I almost choked on my morning coffee when I heard that biathlon skier Mari Laukkanen suffers from distemper. The time couldn’t have been any worse. It was just before the start of an important match and the chosen athletes are supposed to be in their best shape at that time. A top athlete rarely suffers from distemper, close to never before an important competition or the main goal, unless he has done something wrong. The wrongdoing could be training abnormally or in exceptional circumstances, or straining the body excessively or the wrong way. The skier’s base, i.e. the skiing track, have a great effect on the performance, just like the field or artificial grass affects the footballer. The third alternative is that it isn’t distemper, that it’s something completely else.
When suffering from distemper, the tibial side of the leg starts to ache from the strain. The ache is related to a disturbance in the joint between the muscles and muscle membranes. Repetitive strain causes micro trauma to the tissues, which leads to irritation and an infection in the tibial side muscle joint. The infection process and disturbed blood flow in the muscle membrane joint causes a disturbance signal to be sent to the brain, which is sensed as pain in the tibial side of the leg. Although distemper is usually caused by pounding strain, such as running, the ailment can appear in any strain caused to the feet and especially the legs and calves.
Distemper can be found regardless of the way of training, and over-training isn’t always the culprit. The leg pain appears usually immediately or soon after the start of the training. Especially for athletes, in most cases the distemper relates to functional problems in the lower extremities. The functional problems are caused by a wrong kind of strain or performance technique, and behind these is usually erroneous loading of the ankle or foot. The erroneous loading causes the tibial part of the leg to become overloaded and sore, especially following pounding monotonic strain. When it comes to competitive and top-level athletes, the loading and performance techniques should be in order. But as I mentioned above, changes in the training amounts or circumstances may lead to a sudden soreness of the legs.
Distemper is problematic because of the long healing process. The recovery usually takes a long time. Recovery is especially slow when it comes to functional problems. It usually takes at least six weeks for athletes. Every now and then cases appear where the erroneous load is corrected in no time by treating the ankle and foot, which calms the symptoms as well.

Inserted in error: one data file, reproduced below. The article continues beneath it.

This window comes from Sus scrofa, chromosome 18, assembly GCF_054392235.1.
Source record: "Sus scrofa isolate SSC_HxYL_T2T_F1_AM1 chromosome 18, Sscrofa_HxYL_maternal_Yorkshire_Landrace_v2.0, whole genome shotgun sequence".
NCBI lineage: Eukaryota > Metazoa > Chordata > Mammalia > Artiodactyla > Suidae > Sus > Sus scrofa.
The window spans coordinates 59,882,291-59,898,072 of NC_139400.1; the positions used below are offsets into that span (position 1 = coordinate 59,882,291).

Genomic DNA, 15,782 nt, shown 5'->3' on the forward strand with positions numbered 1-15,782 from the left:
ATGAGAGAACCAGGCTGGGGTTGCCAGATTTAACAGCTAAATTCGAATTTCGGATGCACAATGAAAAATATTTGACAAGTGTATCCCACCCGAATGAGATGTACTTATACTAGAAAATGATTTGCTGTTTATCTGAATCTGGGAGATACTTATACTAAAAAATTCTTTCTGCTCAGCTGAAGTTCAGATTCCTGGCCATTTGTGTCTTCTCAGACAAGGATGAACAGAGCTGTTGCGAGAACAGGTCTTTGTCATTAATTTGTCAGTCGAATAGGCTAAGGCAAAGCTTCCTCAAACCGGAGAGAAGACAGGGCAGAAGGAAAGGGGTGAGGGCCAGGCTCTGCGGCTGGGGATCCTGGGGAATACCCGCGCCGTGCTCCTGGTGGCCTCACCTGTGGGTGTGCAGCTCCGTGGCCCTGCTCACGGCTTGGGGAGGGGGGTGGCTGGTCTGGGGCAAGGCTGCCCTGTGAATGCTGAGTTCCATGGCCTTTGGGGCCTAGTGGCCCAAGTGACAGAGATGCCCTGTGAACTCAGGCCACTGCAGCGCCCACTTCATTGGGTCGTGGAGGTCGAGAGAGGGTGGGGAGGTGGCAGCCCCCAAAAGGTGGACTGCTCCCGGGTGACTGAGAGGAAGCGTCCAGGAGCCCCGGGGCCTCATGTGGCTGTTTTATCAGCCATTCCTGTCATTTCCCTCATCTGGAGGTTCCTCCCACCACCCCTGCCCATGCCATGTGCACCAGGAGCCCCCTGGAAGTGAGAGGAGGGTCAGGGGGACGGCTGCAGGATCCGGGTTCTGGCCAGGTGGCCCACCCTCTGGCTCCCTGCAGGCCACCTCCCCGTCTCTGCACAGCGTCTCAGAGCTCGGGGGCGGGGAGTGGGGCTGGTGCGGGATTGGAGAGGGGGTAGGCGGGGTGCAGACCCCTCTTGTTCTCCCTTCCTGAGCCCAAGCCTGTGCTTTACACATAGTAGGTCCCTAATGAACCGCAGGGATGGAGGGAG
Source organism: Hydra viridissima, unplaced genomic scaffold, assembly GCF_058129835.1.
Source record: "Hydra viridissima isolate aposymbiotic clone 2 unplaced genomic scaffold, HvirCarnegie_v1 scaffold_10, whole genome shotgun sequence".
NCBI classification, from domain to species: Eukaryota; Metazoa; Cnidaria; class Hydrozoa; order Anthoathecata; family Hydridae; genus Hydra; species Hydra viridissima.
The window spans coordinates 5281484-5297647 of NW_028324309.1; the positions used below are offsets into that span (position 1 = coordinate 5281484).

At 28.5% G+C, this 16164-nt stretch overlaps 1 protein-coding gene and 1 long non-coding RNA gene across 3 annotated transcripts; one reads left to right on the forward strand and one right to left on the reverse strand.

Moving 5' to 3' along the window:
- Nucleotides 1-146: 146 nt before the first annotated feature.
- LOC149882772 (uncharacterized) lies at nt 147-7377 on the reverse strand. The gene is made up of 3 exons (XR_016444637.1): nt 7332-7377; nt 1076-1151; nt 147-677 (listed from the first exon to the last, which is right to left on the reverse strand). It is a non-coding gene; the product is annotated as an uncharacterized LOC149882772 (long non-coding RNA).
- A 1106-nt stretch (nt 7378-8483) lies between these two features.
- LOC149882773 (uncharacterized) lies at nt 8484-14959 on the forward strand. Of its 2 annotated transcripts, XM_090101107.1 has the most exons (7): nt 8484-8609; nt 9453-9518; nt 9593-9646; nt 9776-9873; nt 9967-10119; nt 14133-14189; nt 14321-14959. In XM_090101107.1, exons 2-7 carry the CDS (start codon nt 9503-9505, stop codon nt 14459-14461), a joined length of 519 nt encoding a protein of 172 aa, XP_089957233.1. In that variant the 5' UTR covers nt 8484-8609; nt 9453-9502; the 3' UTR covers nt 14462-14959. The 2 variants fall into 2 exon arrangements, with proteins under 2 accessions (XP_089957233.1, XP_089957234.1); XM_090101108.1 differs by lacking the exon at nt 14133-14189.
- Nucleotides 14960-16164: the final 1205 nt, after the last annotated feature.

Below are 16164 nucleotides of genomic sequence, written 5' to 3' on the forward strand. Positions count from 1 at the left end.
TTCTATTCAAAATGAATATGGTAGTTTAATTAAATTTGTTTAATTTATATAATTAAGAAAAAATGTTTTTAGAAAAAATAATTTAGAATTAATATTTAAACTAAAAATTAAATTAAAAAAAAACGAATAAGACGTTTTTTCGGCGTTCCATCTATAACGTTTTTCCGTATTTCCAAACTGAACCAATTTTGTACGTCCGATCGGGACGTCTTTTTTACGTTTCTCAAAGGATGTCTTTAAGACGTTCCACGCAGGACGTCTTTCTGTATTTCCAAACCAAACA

However, it is clear that it takes time for the infection process and irritated tissue to calm down. Frigotherapy, electrotherapy and piezotherapy, massage, muscle tension and joint treatment and medication can be used for aiding the physiotherapy and rehabilitation. I’ve discovered that the Game Ready cold compression device is extremely good for this; it combines frigotherapy and piezoterapy in an effective way. The essential medication is infection medicine. If the pain zone is local, a cortisone shot can help. The muscle and joint membrane tend to be sore over a broad area, which renders a single shot useless. Anaesthetising the distemper before the competition is usually a hopeless task as the anaesthesia has an effect on the sensitivity and touch during the performance.
Sometimes the athlete suffers from bone stress fracture, which has similar symptoms with distemper. A stress fracture in the shinbone can also be a continuation to the distemper. Observing a stress fracture requires an MRI as it develops gradually, and the first stage changes cannot be seen with a regular X-ray scan. It takes several weeks to recover from a stress fracture. During this time training should be avoided altogether for at least four weeks. If the stress injury repeats, it is good to keep in mind that it may be caused by malnutrition or weakened bones (osteoporosis or osteopenia). A 10% reduction in the bone density doubles or triples the chance for a fracture.
There is no poorer time to suffer from distemper than before the main competition of the season. A lot of rest and time is needed in order to heal, so that the tissues are healed and pain goes away. Preparing for the competition knowing that everything isn’t as it should be may have a greater effect on the performance than the injury itself. It is a completely different thing to go to the start line of a competition when being in the best shape possible. This is where emotional courage and the individual strength to eliminate all distractions are key elements. However, all possible aids and a bit of luck is needed in order to keep the injury from affecting the performance in front of the home audience.